The research data is collected from simulations conducted in the Unity3D Engine. As a result, the simulations will be confined to the engine’s design which may introduce bias as some simulations could be more compatible than others. Moreover, the research is not conducted in the context of a commercial game. As a consequence, the data gathered could be less comprehensive as each AAI Technique is only simulated through a test scenario. However, specific elements of procedural environments have been considered to allow the simulation results to be in some degree closer to a full-fledged procedural scenario. For instance, the application shall make use of RTCG to resemble the setting of PE.

AI in Games: Introduction

Preceding the research, a thorough definition of the research field is required. The first research enquiry is what is Game AI? Game AI is generally considered as a tool for immersion, it focuses on creating an illusion of intelligence and creating a particular experience for the user. As a consequence, the techniques used in game AI and generally any other field employed in games is to bring about the desired experience for the user (Kevin Dill, 2014).

Defining Ambient AI in Games

To begin with, according to David Rez Graham in Game AI Pro, Ambient AI is an important component of any game that includes NPCS as it adds to the believability and immersion of the game (Graham, Breathing Life Into Your Background Characters, 2015). Moreover, according to Jeet Shroff in Game AI Pro 2, building believable NPCS is a core goal of game developers overall. Additionally, believable NPCS compel the user’s interaction. Therefore, further grounding the user in the game world and selling the game’s story (Mike Lewis, 2015). Likewise, according to Cloderic Mars in Game AI Pro 2, designing Ambient NPCS that breathe life into a virtual environment is a method for improving the feeling of presence for the user (Cloderic Mars, 2015).In Conclusion, Ambient AI is a collection of AI Techniques used for simulating believability in a virtual environment as a whole.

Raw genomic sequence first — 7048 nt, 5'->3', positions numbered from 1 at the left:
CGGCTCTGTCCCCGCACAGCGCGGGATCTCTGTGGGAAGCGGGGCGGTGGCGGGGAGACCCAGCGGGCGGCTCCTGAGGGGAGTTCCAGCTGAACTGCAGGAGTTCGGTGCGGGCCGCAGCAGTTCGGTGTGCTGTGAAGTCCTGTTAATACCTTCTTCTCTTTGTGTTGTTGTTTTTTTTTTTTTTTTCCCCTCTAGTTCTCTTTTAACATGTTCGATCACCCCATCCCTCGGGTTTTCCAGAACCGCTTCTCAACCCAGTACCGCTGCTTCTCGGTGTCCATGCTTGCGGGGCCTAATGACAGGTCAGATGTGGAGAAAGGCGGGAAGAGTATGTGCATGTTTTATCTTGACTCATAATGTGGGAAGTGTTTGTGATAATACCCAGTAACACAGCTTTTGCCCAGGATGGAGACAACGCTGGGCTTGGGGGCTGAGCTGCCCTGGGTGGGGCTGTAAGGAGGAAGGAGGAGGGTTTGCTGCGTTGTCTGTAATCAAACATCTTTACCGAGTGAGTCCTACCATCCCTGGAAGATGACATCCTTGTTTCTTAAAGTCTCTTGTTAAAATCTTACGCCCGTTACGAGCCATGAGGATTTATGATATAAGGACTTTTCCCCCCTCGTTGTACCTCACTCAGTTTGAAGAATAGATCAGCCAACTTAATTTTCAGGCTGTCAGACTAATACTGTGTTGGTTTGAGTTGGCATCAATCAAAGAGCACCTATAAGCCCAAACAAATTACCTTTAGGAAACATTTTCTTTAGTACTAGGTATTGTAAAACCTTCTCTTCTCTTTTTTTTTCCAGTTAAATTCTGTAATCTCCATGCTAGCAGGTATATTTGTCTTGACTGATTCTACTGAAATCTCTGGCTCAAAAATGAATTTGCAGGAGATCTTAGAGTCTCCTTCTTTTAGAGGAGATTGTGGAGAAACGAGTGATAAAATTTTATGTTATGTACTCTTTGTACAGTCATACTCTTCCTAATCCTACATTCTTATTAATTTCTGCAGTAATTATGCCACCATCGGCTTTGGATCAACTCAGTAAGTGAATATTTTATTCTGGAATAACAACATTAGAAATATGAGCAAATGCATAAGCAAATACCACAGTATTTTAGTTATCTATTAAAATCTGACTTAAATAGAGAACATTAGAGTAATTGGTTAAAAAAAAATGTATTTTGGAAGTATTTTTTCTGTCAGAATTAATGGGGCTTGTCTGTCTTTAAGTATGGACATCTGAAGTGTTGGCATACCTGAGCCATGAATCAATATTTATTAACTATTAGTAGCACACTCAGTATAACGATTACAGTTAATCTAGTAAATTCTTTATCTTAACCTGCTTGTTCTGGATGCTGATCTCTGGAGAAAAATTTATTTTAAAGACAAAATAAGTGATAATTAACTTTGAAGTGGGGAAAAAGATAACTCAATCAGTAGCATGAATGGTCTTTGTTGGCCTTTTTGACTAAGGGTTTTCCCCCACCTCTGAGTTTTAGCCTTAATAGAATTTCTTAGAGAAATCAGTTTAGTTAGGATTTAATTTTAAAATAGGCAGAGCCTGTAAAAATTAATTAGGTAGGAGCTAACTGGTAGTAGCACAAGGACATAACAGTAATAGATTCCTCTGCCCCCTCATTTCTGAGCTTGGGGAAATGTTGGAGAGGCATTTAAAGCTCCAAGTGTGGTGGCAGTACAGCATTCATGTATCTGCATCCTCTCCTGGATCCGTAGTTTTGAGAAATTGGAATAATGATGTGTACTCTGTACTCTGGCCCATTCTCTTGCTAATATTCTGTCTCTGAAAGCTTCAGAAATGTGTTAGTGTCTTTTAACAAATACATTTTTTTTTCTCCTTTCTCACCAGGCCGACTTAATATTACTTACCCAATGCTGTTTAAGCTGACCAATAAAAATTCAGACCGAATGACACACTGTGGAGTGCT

The Role of Ambient AI in Games

In this section, a case study of two games is conducted in order to deduce the role of Ambient AI in games. Firstly, based on thorough investigation an upcoming game named “Kingdom Come: Deliverance” developed by Warhorse Studios is selected. Secondly, a released game named “Far Cry 4” developed by Ubisoft Montreal.

According to Julien Varnier, Lead AI Engineer on Far Cry 4 in his GAIC 2014 presentation, the AI is divided into 4 main categories: Enemy AI, Friendly AI, Civilian AI and Wild Life (Varnier, 2014). In FarCry4 the civilian AI and the wild life are the applications of Ambient AI. In Continuation, the civilian AI is for populating FarCry 4’s domestic areas and potentially providing interesting situations during their interactions, further enhancing the player’s experience (Varnier, 2014). Moreover, the wild life is the major contributor to the overall ambience as the user frequently interacts with them as part of the gameplay and they consistently interact with other NPCS.